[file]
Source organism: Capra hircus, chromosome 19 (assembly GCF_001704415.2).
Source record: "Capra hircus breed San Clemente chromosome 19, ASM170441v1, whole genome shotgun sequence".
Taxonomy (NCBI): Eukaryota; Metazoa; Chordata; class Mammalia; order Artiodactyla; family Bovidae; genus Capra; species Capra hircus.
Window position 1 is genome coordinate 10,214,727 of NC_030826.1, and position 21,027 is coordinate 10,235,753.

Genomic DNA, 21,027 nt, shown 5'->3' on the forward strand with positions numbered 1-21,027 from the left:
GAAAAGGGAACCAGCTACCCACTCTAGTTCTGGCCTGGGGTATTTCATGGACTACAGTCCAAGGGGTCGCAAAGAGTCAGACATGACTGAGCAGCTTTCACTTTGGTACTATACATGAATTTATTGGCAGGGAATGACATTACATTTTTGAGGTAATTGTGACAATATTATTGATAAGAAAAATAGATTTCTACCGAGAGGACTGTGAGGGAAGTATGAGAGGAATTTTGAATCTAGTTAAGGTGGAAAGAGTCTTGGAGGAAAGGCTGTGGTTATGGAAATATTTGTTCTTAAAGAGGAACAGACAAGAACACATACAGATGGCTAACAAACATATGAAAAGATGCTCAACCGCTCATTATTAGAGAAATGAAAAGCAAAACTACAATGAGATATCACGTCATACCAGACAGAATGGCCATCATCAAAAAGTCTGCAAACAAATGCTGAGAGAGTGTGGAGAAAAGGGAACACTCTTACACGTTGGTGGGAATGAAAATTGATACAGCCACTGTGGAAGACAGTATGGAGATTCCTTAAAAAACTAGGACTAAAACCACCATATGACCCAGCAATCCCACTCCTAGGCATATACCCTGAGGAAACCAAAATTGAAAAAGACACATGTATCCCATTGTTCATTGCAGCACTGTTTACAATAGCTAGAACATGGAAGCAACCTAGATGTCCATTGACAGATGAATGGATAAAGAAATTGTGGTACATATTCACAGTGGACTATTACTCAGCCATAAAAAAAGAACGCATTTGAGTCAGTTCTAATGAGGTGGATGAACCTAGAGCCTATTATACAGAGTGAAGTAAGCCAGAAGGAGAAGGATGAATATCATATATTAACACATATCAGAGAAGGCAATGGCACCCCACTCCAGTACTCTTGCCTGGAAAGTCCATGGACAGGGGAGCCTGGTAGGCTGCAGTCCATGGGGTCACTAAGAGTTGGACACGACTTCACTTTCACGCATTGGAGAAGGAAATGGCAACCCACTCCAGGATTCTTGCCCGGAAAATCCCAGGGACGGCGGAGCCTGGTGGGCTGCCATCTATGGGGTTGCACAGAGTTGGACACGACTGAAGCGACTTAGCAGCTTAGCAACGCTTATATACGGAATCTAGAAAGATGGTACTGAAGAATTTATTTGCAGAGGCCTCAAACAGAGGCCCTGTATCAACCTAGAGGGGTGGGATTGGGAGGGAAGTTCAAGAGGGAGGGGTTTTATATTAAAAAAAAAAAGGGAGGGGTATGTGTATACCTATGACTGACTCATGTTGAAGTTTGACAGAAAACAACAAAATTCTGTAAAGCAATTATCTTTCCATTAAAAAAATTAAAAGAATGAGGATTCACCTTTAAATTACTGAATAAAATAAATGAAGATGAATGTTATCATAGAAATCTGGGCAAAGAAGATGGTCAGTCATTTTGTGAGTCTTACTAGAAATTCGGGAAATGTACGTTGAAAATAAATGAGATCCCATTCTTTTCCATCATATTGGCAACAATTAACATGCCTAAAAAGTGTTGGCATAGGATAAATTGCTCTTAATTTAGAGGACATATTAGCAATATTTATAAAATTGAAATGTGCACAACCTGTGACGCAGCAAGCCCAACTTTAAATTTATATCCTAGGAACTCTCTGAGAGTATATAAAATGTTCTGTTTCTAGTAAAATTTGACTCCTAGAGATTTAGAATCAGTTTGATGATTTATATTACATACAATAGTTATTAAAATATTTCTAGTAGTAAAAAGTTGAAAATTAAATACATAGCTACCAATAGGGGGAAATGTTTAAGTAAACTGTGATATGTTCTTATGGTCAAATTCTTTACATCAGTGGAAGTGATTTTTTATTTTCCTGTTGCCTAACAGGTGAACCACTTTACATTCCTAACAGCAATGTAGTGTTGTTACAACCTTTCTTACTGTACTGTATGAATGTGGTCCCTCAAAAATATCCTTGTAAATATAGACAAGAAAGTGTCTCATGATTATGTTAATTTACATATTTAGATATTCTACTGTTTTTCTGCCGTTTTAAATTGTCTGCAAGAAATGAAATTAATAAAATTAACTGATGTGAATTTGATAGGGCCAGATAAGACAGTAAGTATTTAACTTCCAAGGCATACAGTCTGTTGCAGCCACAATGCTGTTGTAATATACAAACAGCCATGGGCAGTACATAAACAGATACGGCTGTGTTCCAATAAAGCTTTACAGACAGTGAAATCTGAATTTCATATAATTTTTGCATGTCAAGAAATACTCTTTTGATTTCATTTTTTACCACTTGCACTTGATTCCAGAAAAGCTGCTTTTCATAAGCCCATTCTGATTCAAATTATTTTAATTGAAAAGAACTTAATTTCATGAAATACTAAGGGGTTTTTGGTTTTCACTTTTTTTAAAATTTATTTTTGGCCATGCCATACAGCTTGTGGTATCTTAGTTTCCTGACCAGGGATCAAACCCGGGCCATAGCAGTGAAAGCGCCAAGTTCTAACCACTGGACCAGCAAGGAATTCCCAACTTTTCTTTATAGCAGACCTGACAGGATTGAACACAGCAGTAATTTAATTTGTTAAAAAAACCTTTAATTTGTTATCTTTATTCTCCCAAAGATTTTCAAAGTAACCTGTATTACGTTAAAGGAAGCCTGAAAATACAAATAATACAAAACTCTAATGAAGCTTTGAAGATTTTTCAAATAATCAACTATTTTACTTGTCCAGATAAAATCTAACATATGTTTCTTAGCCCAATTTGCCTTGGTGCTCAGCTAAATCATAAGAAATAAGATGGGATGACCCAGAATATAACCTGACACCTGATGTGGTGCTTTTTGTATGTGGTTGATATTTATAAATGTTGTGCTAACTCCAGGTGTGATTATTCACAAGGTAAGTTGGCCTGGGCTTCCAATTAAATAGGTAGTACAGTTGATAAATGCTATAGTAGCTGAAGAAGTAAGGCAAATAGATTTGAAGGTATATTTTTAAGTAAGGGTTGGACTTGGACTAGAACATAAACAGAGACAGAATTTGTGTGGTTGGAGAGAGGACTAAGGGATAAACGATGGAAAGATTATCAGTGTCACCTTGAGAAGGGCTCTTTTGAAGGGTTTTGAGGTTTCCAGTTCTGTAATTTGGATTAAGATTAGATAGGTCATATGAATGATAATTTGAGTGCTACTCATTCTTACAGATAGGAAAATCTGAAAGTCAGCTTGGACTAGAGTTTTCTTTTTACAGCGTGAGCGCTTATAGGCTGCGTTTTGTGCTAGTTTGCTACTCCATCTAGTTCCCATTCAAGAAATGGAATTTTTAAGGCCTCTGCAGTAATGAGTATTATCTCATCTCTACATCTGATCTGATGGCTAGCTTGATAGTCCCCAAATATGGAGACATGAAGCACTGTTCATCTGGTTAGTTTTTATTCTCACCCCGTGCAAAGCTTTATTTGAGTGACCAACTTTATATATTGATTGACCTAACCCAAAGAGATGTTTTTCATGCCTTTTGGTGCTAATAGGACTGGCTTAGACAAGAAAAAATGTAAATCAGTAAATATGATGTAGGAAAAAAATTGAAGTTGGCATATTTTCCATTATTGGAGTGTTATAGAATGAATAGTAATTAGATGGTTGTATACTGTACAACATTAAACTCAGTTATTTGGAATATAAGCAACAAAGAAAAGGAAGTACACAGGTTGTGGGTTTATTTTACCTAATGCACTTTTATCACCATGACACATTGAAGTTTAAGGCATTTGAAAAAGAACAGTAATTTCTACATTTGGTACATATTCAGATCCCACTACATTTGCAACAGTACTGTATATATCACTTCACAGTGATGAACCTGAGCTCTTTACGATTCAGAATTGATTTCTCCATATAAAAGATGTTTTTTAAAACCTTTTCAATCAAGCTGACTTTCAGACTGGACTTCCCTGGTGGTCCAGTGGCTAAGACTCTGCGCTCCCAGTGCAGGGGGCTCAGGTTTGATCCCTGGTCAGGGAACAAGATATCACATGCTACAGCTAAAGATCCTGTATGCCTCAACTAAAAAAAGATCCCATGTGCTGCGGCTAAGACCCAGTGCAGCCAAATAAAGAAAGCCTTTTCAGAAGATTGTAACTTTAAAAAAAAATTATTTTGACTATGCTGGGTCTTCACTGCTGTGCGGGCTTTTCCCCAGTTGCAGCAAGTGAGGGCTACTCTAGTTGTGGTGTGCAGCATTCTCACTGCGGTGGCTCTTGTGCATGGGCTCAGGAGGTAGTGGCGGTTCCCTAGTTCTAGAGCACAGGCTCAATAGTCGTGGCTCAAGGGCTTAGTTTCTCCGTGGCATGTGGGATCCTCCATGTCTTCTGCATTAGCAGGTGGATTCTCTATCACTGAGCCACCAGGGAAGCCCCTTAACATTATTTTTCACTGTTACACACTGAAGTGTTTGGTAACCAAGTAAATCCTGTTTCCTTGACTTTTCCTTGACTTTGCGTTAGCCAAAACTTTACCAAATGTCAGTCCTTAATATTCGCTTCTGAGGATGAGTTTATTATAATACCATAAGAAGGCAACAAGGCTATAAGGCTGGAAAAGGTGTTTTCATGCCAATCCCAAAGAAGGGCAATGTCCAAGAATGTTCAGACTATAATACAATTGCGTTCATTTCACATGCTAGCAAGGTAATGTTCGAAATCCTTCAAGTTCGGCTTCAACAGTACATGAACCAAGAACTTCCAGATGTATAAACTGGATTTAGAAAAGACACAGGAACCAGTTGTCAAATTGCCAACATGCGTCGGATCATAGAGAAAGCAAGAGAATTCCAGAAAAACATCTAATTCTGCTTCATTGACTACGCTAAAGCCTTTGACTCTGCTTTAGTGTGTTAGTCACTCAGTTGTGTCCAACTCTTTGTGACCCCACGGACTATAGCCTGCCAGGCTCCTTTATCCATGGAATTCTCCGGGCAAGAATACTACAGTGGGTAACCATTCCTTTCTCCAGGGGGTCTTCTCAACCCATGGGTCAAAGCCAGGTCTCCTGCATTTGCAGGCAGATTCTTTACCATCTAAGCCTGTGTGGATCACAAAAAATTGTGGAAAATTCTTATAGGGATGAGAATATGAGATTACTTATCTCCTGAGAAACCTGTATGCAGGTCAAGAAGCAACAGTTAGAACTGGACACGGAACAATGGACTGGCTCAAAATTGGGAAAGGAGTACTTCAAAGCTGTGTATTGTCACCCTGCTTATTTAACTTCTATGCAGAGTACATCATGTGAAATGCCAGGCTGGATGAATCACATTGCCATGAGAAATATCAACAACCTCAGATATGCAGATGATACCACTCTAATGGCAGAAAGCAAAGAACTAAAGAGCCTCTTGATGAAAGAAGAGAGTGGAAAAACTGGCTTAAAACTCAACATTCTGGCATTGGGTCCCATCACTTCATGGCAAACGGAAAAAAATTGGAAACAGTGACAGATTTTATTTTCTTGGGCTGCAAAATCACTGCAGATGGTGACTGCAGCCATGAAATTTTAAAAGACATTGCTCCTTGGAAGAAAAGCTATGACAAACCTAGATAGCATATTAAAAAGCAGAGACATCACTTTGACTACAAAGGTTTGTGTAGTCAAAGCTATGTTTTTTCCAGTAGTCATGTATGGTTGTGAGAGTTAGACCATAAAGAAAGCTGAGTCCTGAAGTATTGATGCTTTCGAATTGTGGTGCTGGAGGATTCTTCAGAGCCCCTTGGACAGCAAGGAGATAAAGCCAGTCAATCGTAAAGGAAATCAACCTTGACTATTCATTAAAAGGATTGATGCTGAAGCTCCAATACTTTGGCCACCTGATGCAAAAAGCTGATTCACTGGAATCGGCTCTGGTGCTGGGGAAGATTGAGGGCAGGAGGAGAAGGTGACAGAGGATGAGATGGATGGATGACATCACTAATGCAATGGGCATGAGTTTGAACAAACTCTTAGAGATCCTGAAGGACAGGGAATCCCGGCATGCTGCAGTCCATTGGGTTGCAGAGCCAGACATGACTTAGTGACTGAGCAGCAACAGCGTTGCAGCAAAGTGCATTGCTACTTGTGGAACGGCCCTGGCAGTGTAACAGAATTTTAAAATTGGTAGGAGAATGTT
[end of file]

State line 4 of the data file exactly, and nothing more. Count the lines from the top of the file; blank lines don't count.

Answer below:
Window position 1 is genome coordinate 10,214,727 of NC_030826.1, and position 21,027 is coordinate 10,235,753.